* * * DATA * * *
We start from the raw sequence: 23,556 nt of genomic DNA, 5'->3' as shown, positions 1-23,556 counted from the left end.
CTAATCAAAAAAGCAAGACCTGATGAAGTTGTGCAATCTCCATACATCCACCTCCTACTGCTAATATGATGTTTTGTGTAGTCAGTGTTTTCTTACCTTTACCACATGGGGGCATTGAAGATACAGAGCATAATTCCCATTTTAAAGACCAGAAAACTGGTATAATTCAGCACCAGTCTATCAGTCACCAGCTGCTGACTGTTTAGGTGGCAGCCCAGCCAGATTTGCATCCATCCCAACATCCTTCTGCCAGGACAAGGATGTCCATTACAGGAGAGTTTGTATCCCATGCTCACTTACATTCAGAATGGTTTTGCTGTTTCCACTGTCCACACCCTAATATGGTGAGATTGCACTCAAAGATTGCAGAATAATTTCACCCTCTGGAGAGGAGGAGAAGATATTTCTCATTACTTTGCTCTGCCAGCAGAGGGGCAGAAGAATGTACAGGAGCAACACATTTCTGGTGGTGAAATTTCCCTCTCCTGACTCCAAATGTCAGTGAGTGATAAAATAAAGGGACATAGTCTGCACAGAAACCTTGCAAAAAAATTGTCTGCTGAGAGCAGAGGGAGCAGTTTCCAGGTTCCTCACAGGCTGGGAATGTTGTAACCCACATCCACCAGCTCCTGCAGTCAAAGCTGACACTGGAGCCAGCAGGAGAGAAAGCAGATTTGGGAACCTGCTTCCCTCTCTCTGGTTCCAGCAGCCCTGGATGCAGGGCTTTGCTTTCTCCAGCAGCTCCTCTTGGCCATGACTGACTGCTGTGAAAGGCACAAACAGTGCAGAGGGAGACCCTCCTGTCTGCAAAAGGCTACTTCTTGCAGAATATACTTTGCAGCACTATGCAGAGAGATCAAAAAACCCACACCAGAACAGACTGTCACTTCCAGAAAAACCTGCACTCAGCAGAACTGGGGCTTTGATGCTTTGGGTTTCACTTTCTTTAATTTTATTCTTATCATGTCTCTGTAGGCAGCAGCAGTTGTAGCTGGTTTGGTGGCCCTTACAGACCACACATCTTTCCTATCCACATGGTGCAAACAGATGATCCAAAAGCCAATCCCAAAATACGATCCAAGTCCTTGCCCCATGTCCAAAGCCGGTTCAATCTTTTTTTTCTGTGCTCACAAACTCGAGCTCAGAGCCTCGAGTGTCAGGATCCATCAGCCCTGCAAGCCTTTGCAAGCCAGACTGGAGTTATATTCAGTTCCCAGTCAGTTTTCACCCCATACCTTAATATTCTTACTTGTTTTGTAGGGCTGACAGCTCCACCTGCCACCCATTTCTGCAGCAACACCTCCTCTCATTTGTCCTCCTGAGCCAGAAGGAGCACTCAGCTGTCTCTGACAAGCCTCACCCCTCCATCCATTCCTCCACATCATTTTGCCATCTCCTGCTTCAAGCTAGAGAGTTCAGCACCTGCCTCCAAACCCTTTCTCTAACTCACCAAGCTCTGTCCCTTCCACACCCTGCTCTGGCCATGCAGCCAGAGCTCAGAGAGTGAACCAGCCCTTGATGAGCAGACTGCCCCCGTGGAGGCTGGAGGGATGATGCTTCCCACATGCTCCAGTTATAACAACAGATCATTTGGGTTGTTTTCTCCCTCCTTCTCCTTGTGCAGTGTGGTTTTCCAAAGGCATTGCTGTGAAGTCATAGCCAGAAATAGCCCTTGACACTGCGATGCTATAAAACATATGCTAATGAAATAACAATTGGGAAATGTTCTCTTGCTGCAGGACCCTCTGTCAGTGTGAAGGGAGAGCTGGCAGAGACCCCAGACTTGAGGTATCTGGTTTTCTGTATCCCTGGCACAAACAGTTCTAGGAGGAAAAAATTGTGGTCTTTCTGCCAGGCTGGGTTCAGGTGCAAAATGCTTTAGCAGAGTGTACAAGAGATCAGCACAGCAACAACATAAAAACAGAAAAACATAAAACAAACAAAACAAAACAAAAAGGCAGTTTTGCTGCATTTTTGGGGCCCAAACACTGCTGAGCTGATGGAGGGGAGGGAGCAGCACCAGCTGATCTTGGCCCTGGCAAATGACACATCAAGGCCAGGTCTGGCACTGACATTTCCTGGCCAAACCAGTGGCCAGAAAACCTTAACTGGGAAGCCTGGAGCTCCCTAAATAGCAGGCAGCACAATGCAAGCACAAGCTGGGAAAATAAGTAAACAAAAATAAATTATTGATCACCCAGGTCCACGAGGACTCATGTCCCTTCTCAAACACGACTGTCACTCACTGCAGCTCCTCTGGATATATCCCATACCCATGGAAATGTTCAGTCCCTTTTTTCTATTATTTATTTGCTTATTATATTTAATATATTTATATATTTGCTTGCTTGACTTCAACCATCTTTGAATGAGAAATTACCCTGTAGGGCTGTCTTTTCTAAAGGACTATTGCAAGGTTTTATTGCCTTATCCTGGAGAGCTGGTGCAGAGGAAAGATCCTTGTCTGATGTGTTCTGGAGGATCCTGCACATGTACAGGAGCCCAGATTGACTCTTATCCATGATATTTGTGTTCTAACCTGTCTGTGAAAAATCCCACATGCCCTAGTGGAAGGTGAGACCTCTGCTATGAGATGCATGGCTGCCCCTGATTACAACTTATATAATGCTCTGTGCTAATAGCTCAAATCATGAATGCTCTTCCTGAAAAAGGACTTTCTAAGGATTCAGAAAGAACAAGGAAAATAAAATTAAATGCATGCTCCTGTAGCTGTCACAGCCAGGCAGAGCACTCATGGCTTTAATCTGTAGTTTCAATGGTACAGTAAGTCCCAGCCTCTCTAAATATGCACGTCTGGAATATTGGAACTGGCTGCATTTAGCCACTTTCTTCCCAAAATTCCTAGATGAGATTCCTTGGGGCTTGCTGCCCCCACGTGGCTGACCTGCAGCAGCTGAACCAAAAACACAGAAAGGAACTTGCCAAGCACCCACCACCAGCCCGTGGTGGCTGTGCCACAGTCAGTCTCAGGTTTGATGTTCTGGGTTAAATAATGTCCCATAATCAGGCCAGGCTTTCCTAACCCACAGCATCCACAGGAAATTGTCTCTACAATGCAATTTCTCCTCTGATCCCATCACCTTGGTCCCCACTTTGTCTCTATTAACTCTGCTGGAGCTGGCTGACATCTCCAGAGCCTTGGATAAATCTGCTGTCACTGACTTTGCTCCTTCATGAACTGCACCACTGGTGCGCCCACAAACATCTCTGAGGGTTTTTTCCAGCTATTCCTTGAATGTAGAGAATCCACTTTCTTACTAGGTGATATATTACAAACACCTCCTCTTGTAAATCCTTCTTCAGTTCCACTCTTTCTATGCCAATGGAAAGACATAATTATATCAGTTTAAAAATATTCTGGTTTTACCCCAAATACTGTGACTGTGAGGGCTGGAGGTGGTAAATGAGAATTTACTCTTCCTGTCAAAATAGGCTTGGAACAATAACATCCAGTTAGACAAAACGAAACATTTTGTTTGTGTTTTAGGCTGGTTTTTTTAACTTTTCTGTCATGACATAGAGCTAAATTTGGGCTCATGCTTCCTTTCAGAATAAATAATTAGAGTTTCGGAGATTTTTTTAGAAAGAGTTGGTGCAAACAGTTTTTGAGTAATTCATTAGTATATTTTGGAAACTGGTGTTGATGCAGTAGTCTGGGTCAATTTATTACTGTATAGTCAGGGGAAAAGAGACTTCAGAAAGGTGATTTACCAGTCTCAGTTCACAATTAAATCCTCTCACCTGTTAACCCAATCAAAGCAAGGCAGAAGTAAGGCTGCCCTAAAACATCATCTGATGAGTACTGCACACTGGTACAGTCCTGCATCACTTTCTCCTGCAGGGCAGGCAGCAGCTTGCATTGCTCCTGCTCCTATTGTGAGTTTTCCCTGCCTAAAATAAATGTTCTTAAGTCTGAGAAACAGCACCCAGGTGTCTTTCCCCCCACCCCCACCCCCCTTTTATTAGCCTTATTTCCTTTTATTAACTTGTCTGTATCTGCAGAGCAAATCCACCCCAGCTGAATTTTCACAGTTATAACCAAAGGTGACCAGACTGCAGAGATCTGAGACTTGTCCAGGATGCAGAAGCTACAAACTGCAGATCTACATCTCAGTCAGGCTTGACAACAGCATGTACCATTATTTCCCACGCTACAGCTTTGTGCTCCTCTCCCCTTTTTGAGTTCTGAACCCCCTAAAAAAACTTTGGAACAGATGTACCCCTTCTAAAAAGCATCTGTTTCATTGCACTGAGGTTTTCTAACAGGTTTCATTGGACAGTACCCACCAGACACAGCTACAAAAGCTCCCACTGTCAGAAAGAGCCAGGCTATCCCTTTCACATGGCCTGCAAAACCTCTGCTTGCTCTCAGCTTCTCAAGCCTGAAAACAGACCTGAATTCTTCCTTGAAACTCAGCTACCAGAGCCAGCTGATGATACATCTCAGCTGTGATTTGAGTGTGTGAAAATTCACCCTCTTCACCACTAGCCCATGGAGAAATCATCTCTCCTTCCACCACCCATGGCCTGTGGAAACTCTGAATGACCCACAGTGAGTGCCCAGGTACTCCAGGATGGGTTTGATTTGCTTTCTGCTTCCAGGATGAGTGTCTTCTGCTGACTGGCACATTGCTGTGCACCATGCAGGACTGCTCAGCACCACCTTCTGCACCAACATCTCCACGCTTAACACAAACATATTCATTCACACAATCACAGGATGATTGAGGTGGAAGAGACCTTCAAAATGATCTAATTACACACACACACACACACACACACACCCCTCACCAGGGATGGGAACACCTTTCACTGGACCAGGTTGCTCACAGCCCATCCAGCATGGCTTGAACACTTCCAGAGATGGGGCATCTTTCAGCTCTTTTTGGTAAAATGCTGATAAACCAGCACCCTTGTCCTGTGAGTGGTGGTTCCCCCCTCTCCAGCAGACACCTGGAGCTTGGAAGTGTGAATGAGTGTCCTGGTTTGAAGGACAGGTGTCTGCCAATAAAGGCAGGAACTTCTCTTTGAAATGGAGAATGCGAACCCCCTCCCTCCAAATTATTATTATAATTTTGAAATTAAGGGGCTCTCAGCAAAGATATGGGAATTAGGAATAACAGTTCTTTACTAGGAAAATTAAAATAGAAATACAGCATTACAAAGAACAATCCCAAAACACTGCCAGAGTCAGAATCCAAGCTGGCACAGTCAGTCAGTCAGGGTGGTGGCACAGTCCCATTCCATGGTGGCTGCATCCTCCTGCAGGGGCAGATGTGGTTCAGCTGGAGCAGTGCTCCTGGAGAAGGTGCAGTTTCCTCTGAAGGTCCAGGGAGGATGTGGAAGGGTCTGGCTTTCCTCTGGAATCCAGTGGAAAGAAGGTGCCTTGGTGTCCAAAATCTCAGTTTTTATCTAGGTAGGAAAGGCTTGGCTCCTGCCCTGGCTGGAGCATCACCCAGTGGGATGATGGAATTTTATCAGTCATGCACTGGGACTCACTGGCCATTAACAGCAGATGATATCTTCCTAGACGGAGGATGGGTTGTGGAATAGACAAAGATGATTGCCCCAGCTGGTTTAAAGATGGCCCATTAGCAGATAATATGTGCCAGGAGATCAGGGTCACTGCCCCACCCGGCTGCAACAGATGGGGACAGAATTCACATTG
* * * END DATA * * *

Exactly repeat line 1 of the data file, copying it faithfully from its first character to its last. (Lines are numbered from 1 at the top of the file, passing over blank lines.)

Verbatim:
We start from the raw sequence: 23,556 nt of genomic DNA, 5'->3' as shown, positions 1-23,556 counted from the left end.